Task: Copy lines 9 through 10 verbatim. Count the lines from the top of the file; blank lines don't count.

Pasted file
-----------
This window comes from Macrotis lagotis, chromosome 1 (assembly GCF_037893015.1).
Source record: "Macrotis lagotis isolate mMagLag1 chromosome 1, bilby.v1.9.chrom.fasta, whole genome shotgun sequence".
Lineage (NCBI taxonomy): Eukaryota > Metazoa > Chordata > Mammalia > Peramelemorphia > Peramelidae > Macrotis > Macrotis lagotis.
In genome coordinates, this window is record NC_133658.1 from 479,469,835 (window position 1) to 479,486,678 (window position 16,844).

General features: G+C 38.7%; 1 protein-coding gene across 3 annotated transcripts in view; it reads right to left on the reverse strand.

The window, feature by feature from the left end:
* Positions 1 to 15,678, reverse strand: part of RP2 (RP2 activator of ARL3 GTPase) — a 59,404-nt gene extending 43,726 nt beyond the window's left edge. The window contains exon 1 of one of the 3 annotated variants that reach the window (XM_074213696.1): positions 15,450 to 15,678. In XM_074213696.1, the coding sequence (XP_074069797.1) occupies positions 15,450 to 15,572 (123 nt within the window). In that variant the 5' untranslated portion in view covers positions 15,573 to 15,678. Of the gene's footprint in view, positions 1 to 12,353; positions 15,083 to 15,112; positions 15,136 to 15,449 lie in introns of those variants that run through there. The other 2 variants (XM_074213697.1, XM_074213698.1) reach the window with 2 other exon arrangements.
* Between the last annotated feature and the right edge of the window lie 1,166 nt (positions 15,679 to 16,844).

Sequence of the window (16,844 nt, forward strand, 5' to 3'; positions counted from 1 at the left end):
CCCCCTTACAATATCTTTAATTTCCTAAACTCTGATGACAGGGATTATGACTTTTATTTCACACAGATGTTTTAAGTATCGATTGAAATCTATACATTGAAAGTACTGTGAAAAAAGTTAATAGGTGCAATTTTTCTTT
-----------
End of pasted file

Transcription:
Sequence of the window (16,844 nt, forward strand, 5' to 3'; positions counted from 1 at the left end):
CCCCCTTACAATATCTTTAATTTCCTAAACTCTGATGACAGGGATTATGACTTTTATTTCACACAGATGTTTTAAGTATCGATTGAAATCTATACATTGAAAGTACTGTGAAAAAAGTTAATAGGTGCAATTTTTCTTT